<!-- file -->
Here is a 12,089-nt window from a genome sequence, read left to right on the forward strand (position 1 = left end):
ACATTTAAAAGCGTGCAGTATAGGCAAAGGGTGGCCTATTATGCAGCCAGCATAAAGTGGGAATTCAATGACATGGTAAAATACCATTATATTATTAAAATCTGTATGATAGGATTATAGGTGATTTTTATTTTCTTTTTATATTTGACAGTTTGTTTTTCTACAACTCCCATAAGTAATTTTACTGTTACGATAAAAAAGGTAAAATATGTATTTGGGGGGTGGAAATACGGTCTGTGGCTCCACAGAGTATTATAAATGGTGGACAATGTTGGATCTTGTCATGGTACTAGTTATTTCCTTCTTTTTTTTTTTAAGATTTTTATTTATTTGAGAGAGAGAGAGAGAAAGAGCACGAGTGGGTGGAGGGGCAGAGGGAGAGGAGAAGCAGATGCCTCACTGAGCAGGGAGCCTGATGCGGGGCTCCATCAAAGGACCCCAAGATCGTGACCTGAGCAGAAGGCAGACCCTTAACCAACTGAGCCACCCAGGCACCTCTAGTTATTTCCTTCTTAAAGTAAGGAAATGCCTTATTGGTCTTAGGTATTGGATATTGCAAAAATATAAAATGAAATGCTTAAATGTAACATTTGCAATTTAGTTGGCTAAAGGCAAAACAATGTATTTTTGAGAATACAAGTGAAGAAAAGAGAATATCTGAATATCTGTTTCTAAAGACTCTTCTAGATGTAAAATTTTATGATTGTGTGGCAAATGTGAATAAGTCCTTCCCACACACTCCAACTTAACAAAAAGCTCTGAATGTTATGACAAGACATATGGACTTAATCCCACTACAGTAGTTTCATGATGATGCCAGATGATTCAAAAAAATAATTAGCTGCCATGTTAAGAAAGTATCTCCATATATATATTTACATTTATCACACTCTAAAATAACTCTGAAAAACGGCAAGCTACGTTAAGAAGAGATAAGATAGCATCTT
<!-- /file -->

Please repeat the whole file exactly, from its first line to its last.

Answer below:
Here is a 12,089-nt window from a genome sequence, read left to right on the forward strand (position 1 = left end):
ACATTTAAAAGCGTGCAGTATAGGCAAAGGGTGGCCTATTATGCAGCCAGCATAAAGTGGGAATTCAATGACATGGTAAAATACCATTATATTATTAAAATCTGTATGATAGGATTATAGGTGATTTTTATTTTCTTTTTATATTTGACAGTTTGTTTTTCTACAACTCCCATAAGTAATTTTACTGTTACGATAAAAAAGGTAAAATATGTATTTGGGGGGTGGAAATACGGTCTGTGGCTCCACAGAGTATTATAAATGGTGGACAATGTTGGATCTTGTCATGGTACTAGTTATTTCCTTCTTTTTTTTTTTAAGATTTTTATTTATTTGAGAGAGAGAGAGAGAAAGAGCACGAGTGGGTGGAGGGGCAGAGGGAGAGGAGAAGCAGATGCCTCACTGAGCAGGGAGCCTGATGCGGGGCTCCATCAAAGGACCCCAAGATCGTGACCTGAGCAGAAGGCAGACCCTTAACCAACTGAGCCACCCAGGCACCTCTAGTTATTTCCTTCTTAAAGTAAGGAAATGCCTTATTGGTCTTAGGTATTGGATATTGCAAAAATATAAAATGAAATGCTTAAATGTAACATTTGCAATTTAGTTGGCTAAAGGCAAAACAATGTATTTTTGAGAATACAAGTGAAGAAAAGAGAATATCTGAATATCTGTTTCTAAAGACTCTTCTAGATGTAAAATTTTATGATTGTGTGGCAAATGTGAATAAGTCCTTCCCACACACTCCAACTTAACAAAAAGCTCTGAATGTTATGACAAGACATATGGACTTAATCCCACTACAGTAGTTTCATGATGATGCCAGATGATTCAAAAAAATAATTAGCTGCCATGTTAAGAAAGTATCTCCATATATATATTTACATTTATCACACTCTAAAATAACTCTGAAAAACGGCAAGCTACGTTAAGAAGAGATAAGATAGCATCTT